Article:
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A ruthless pirate captures the keeper of a lighthouse, somewhere in north Argentina. His goal is obvious and horrific. He plans to control the lighthouses signals in a way that the passing ships will be crushed on the rocks.
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Charm, intelligence and success in criminal career doesn't prevent Paris Pitman Jr. to start doing ten years in prison, in the middle of the Arizona desert. However, those years should pass quickly because of a $500,000 loot previously stashed away. New idealistic warden would only make Pitman think of getting his fortune even sooner. He starts to manipulate everyone to achieve his goal. Written by
Dragan Antulov <firstname.lastname@example.org>
In the climactic prison uprising, Barbara Rhoades is last seen wearing a corset (with amply jiggling cleavage), a decorative hat and one elbow-length glove. However, interviews with Rhoades, and an actress who'd turned down the role, reveal that the scene went further and Rhoades was filmed virtually nude. At least one still photo (apparently from the movie) shows her nude from the waist up, wearing the same hat and elbow-length glove mentioned above (she turned down a proposed "Playboy" pictorial). In a pre-release interview, Rhoades told interviewer Dan Lewis that she didn't realize her scene would be so "explicit" until the day of shooting. Her character reportedly flees "after her clothes are torn off in a prison scene and she races across the desert in her birthday suit". Eileen O'Neill was offered the role but turned it down. "When I read the script, my character is ravaged by the revolting prisoners and they tear her clothes off. She then had to run nude from the prison to an outside area lit with floodlights." Even co-star Michael Blodgett "excitedly" told Hollywood gossip columnist Marilyn Beck, "It's a prison story, wild and new . . . man, such nudity!" Why the explicit nudity was deleted is unexplained, and the footage is presumed lost. By today's standards, what remains is fairly tame: a couple glimpses of the bare backside of Kirk Douglas, a glimpse of a bare breast here and there and some mildly risqué drawings. Promoted as a "cynical western," the film was released on Christmas Day 1970. It did poorly at the holiday box office. See more »
After escaping from prison, Pitman visits the widow Bullard and leaves the prison mule in her corral and takes a horse. After being bitten by the snake and dying, the warden takes his body back on the horse he rode, which now is a mule again. See more »
For his next to last film Joseph Mankiewicz did his only western and it ain't the west of John Ford or Howard Hawks. There Was A Crooked Man starts with the proposition that every man if given sufficient reason will turn dishonest.
Kirk Douglas has never been afraid to appear as evil, but next to his performance in The List of Adrian Messenger, the screen's never seen him as diabolically evil as Paris Pittman, Jr. in There Was A Crooked Man. And it's clear from the start just how bad he is when he shoots the only other gang member after robbing miserly Arthur O'Connell of his half a million dollar fortune that he keeps in the house because of distrust of banks.
So nothing that he does after this should surprise us. But Kirk Douglas is a player of incredible charm, never more so when used for evil intentions. Eventually he's caught and sent to Territorial prison from where he collects a gang of sorts and plots an escape.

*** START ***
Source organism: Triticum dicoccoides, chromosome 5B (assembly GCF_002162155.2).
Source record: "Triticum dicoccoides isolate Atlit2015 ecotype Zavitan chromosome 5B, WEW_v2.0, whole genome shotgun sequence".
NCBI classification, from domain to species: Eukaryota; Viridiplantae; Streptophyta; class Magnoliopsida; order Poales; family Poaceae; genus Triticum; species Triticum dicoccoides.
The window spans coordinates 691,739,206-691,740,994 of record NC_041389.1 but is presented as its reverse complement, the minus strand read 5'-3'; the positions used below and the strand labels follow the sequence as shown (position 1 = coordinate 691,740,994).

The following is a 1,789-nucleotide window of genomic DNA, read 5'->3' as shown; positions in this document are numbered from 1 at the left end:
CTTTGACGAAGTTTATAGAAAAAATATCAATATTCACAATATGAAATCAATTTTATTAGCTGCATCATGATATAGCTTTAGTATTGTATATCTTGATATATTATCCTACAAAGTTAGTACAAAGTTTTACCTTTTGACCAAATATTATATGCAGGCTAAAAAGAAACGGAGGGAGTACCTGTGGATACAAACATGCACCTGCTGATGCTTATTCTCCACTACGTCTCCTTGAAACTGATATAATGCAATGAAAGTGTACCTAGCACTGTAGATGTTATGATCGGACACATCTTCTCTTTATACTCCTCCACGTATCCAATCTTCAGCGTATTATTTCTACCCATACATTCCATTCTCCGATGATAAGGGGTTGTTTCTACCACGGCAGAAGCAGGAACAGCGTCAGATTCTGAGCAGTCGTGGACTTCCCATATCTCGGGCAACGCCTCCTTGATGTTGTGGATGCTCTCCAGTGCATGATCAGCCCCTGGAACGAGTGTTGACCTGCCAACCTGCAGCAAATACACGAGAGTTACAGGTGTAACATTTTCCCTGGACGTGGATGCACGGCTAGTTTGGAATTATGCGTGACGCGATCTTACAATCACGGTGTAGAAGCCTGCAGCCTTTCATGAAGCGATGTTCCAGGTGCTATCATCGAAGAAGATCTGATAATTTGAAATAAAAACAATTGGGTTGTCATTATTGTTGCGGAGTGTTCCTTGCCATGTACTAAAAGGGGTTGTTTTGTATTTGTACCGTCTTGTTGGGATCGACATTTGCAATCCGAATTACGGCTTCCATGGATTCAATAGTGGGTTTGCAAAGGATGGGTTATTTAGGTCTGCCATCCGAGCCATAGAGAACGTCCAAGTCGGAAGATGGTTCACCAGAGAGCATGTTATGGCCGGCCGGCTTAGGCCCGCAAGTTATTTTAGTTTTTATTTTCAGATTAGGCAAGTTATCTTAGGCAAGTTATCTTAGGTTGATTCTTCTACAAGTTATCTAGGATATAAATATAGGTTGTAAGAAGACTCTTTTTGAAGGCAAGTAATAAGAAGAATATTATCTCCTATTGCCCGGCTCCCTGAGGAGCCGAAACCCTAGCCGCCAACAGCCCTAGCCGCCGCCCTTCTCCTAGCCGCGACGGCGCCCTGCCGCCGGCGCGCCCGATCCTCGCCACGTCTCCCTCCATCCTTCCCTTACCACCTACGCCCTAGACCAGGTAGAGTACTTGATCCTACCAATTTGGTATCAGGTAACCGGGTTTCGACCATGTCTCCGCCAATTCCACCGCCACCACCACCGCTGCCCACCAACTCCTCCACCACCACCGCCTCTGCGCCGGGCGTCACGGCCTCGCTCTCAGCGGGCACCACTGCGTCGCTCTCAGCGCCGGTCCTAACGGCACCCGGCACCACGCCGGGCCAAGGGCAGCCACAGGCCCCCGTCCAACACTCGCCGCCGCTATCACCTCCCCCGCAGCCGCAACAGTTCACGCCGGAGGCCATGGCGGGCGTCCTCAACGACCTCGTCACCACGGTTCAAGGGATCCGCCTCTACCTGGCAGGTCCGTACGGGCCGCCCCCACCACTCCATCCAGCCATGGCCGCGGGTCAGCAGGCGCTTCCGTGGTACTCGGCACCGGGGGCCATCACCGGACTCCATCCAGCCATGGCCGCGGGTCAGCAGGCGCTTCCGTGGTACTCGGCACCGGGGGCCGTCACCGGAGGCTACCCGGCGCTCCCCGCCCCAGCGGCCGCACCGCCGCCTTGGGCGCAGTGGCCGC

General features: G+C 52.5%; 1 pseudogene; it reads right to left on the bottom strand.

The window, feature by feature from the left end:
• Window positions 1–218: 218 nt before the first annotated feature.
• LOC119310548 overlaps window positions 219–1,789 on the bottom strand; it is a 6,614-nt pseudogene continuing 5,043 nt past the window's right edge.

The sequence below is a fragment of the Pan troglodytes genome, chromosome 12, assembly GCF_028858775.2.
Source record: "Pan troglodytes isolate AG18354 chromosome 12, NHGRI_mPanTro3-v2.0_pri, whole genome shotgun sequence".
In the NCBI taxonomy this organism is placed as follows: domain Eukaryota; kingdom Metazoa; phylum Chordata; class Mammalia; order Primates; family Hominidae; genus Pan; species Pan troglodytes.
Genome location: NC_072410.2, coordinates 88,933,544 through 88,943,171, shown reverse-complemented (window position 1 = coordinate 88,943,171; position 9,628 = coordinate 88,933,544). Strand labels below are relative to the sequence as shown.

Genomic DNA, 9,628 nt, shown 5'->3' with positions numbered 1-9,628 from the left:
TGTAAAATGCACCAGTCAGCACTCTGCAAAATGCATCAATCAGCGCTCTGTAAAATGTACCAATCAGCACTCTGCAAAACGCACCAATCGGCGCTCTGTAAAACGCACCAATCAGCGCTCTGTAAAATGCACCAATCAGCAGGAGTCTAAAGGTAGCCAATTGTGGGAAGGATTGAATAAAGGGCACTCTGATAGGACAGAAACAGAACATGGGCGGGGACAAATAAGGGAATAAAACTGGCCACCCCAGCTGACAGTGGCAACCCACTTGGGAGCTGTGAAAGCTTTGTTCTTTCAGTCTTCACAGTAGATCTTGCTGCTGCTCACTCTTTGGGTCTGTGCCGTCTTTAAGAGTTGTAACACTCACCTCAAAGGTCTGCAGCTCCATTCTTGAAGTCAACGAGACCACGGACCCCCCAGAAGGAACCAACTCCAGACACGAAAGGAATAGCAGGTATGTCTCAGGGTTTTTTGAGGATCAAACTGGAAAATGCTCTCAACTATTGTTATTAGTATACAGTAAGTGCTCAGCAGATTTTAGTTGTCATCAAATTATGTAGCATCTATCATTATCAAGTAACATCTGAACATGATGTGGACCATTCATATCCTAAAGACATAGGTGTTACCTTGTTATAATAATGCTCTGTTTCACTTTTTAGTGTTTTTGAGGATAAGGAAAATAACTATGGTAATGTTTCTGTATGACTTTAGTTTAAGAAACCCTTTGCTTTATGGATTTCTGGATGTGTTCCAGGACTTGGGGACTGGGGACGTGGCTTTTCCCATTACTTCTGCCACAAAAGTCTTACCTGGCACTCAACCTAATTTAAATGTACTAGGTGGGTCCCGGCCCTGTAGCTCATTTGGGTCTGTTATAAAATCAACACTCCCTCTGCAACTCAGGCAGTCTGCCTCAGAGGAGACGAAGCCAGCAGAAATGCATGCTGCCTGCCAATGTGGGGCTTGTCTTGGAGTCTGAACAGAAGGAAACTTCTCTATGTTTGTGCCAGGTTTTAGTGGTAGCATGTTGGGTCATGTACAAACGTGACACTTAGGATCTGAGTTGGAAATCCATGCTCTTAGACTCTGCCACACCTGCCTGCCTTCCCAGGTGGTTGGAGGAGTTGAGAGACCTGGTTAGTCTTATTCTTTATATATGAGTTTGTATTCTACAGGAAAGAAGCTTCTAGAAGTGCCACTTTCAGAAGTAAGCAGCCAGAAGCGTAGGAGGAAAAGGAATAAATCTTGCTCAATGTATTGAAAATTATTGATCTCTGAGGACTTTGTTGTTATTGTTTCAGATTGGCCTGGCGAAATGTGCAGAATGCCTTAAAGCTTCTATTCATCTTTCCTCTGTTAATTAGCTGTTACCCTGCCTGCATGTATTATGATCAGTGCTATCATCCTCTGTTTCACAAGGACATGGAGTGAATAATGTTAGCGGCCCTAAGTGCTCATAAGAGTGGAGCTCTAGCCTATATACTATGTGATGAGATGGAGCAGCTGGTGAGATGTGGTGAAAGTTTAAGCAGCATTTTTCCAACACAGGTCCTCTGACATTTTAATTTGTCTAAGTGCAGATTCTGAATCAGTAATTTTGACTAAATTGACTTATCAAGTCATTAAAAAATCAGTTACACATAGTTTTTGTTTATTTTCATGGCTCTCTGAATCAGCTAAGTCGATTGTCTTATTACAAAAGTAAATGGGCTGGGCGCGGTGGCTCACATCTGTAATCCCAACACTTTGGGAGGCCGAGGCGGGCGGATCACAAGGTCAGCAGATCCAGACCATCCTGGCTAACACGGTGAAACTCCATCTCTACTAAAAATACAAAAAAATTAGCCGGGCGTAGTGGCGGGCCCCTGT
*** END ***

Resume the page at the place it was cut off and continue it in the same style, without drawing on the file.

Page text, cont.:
A year after the Stonewall Riots homosexuality finally comes to the west and its depicted in two ways. First John Randolph and Hume Cronyn are a pair of aging gay con men who've pulled one con too many and are in the prison with Douglas in the same cell. Randolph's the flighty one, but Cronyn as it turns out has more talent and more common sense than just about everyone else in the film. That fact saves their lives.
And that's quite a look of lust that repressed prison guard Bert Freed has for young Michael Blodgett who admittedly is quite something to lust after. Blodgett is scheduled to hang at an undetermined date, but Freed's willing to give him some special consideration for special favors. Which Blodgett is unwilling to give him.
Blodgett's story is the most tragic one of the lot. He's a 17 year old kid who's caught by a most flirtatious girl's father who cries rape. As the father aims his shotgun, Blodgett throws a billiard ball and the blow is a fatal one. I've always thought if the kid had a good lawyer he could have gotten off, it was self defense. He's really the only innocent in this film.
The great moral figure in this is Henry Fonda, who's a lawman shot in the performance of his duty and now given the job of prison warden. He's another repressed individual, doesn't smoke or drink, and looks with particular disdain on sexual promiscuity.
Without giving away exactly what Fonda does in the end, it seems he has no other choice. Douglas in pulling off the jail break has made a total fool of him. They'll be all kinds of inquiries so for Fonda the self righteous his duty is clear unless he wants to kill himself. Which in some cultures would have been the answer.
But There Was A Crooked Man should be seen for what happens to Kirk Douglas. It is one of the most priceless comeuppances ever delivered on screen.
Besides Douglas, Fonda, and others I've mentioned look also for good performances from Warren Oates and Burgess Meredith as another two convicts that Douglas takes into his confidence.
Just as man can rise to noble heights on some occasions, with a little temptation he can fall. That's the unvarnished message of There Was A Crooked Man.
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